New hi-tech tool helps identify what’s in your stream
Identifying creepy crawlies in your local stream just got a whole lot easier and faster, thanks to a new 3D identification system developed by a NIWA researcher.
The NIWA Stream Health Monitoring and Assessment Kit, known as SHMAK, is a tool that enables community groups, schools, iwi and anyone interested to monitor the condition of their local stream or river.
It has been used to assess the effects of upstream activities and to guide and monitor restoration projects.
The new SHMAK invertebrate identification guide was developed by freshwater technician Aslan Wright-Stow and is being used by a range of groups around the country.
Demand for the kit has steadily increased in the past 18 months, a reflection, Mr Wright-Stow says, of increasing interest in freshwater quality generally and awareness of the importance of keeping an eye on local ecosystems and pressures affecting them.
Stream Health Monitoring - how it works
SHMAK works by groups selecting a 10m-long monitoring site and recording a set of water quality and biological measurements and observations at regular intervals through time, or upstream and downstream of a point of interest to determine change.
A scoring system is applied to the information collected and then the totals can be plotted on a graph to show how healthy the stream is and how it is changing over time. However, Mr Wright-Stow said what people often found the most difficult aspect to grasp was correctly identifying the aquatic insects from their monitoring site.
“It occurred to me that we could develop a tool to make it easier for people. Identifying invertebrates (insects, shrimps, snails etc) correctly is a key component of the monitoring kit. We know about what these little guys can tolerate, so with accurate identification, can use them as indicators of overall stream condition.”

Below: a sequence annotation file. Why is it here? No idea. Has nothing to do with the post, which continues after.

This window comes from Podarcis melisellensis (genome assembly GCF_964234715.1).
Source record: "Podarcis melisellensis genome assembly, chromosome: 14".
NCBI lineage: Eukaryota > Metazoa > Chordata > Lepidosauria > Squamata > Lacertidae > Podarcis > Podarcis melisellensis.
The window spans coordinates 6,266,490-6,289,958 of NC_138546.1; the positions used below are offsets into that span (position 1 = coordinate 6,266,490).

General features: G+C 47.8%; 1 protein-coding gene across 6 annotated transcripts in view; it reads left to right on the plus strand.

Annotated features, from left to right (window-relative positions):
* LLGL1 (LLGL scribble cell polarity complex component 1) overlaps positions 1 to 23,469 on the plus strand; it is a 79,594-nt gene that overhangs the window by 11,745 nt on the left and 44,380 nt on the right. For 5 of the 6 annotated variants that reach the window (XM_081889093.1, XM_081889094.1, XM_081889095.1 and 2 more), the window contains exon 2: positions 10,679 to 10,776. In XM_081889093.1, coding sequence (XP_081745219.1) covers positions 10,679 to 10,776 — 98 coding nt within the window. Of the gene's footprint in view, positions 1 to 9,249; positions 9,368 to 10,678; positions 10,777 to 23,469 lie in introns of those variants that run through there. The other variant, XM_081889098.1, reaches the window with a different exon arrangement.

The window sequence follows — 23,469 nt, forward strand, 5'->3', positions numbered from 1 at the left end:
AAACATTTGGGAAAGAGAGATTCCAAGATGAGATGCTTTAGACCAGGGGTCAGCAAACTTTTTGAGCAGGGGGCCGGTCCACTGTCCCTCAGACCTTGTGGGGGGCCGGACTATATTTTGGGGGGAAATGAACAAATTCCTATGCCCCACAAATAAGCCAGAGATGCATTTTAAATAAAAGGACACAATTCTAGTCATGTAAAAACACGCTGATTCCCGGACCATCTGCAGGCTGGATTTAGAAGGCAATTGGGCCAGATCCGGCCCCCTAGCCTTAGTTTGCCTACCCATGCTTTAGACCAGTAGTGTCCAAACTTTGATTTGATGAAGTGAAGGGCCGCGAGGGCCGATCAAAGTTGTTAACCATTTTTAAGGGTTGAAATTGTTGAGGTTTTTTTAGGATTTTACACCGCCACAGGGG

Adding an identification tool
That’s why SHMAK now includes a multi-media tool to aid identification of freshwater invertebrates. It’s a three-part assessment process. A “road map” guides users through a series of yes/no questions based on features such as whether the invertebrate has legs, how it moves, and what it looks like.
The user is then able to view a real, resin embedded specimen in 3D that provides a true sense of scale and actual size. Live video analysis of characteristic movements also provides another dimension to help identify specimens correctly.
Mr Wright-Stow said the on-line 3D fly-through adds a fun element that will appeal to citizen scientists and school pupils as well as providing significantly more information and photographs than the hard-copy guides. “What we’re really trying to do is to help people work out what is living in their stream, what that means for stream health and how that changes if a stream is degraded or restored.”
Purpose of the tool
While largely aimed at increasing communities’ abilities to assess the condition of their stream, Mr Wright-Stow said the next phase of SHMAK may include a central database system for people to record monitoring information, therefore contributing to a better snapshot of stream health across the country and how it is changing.
“There is quite a buzz around citizen science at the moment. We hope to build on that and create more awareness about the importance and responses of invertebrates to environmental pressures in your streams,” Mr Wright-Stow said.